“Thanks to generative AI, we can now train our models for automated optical inspection at a much earlier stage, which makes our quality even better,” Riemer says. The plant expects that project duration will be six months shorter with the new approach than with conventional methods, leading to annual productivity increases in the six-figure euro range.

Ria Riemer

Thanks to generative AI, we can now train our models for automated optical inspection at a much earlier stage, which makes our quality even better.

Ria Riemer

Another flash of light on the line, coming to twelve times in total. “The camera captures all sections of the stator in 2D and 3D,” says Timo Schwarz, an engineer on Riemer’s project team and an expert in image processing. The AI learns the characteristics and features of good and faulty parts on the basis of real and artificially generated images. When presented with new photos, the AI applies its knowledge and decides within a fraction of a second whether a part is defective. If there is indeed a fault, the part automatically returns to the production process and is reworked. The only case in which the part cannot be reworked is if a small nugget has formed.

Schwarz is currently training the AI model for visual inspection on a new line. “At the beginning, the AI often finds supposed faults, even though the weld is actually acceptable,” he explains, “so we’re trying to identify all errors reliably and refine the rules for classifying a part as ‘OK.’” For example, the AI currently marks a weak weld as a fault, but from the experts’ point of view, the weld is good enough. Schwarz manually retrains the model until it recognizes faults just as reliably as it does flawless parts.

See it in action

Timo Schwarz and Ria Riemer look into a manufacturing line.

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Photos from stator production can be seen on a screen.
The AI learns characteristics of good and faulty parts based on real and AI generated images.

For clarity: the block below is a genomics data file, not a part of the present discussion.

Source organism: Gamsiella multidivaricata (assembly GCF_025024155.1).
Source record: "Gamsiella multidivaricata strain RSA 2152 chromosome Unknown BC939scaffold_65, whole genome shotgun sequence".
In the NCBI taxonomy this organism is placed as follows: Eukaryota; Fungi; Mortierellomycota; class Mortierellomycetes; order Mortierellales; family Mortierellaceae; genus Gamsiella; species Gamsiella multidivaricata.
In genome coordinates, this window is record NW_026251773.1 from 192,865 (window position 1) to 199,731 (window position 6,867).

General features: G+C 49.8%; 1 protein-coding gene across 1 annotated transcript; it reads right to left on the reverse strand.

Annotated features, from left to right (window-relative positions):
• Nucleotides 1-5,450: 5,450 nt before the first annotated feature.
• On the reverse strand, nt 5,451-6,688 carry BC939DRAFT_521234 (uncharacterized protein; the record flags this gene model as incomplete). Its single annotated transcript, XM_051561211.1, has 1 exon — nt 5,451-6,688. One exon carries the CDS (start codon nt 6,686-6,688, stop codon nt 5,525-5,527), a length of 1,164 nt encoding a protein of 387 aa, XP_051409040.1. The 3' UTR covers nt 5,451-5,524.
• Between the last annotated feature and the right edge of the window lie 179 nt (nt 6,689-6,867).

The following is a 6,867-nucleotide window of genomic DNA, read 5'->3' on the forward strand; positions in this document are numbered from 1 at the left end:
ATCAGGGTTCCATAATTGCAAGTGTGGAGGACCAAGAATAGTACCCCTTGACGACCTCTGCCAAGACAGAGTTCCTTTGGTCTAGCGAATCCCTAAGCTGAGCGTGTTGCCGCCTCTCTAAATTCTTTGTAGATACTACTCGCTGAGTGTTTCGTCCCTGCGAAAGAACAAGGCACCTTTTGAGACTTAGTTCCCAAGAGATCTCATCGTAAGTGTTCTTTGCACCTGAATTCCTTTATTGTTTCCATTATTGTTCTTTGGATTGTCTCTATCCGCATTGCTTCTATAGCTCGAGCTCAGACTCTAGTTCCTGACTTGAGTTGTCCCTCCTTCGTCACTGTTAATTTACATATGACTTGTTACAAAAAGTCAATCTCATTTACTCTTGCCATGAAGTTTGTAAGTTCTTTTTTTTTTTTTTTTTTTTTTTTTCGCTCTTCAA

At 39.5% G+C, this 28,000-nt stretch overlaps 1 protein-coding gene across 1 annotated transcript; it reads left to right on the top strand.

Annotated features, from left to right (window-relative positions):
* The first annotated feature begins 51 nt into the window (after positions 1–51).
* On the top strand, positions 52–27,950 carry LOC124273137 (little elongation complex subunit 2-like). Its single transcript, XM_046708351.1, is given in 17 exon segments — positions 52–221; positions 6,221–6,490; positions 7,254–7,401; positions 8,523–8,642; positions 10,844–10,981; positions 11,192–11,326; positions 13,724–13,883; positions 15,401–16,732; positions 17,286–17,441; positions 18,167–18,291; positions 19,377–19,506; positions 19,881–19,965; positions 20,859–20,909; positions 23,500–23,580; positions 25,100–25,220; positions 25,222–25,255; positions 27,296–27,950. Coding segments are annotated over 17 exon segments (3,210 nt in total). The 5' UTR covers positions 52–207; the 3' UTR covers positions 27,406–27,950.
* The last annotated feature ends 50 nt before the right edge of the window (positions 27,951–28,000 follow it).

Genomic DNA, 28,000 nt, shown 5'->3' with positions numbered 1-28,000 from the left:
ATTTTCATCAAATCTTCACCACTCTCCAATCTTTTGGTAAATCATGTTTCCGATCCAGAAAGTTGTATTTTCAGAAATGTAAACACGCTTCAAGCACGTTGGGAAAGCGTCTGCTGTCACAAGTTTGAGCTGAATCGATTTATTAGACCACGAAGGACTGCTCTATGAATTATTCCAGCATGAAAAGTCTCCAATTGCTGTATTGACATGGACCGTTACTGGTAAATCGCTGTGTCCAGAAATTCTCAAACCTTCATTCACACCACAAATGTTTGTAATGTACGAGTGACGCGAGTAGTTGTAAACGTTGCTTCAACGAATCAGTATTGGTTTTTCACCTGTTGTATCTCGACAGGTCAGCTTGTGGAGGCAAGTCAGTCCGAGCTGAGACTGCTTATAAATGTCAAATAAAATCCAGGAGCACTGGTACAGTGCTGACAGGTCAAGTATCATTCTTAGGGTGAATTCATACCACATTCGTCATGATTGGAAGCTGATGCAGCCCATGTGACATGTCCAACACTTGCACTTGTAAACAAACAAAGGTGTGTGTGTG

The first pilot line was launched in Hildesheim at the end of 2023, and another one followed at the beginning of this year. “There are sometimes hundreds of welds per stator,” Schwarz says. “While humans catch errors at an average rate of 70 to 90 percent, a finished AI model achieves almost 100 percent.” Has he ever mistaken a real picture for an artificially generated one? “Of course,” he says, grinning. “And vice versa, too.”

Artificially generated images can hardly be distinguished from real images with the naked eye — and that’s precisely the goal. Bosch plans to roll out the approach used at Hildesheim at Jihlava in the Czech Republic and at the Charleston plant in the U.S. Project manager Riemer will support the plants on-site during the ramp-up. “I think it’s great to be at the cutting edge like this,” she says. “Generative AI makes it possible to create images that have never been seen before. This will change a lot of things.”

Generative AI is also being piloted in manufacturing at other Bosch locations, such as Stuttgart-Feuerbach, with more planned to follow. “Generative AI is one of the biggest levers in manufacturing for improving efficiency and enhancing quality,” Beggel says. “With generative AI, we can not only optimize existing AI solutions, but also promote the broad application of this technology at Bosch.”

Laura Beggel is sitting on a chair.

Generative AI is one of the biggest levers in manufacturing for improving efficiency and enhancing quality.

Laura Beggel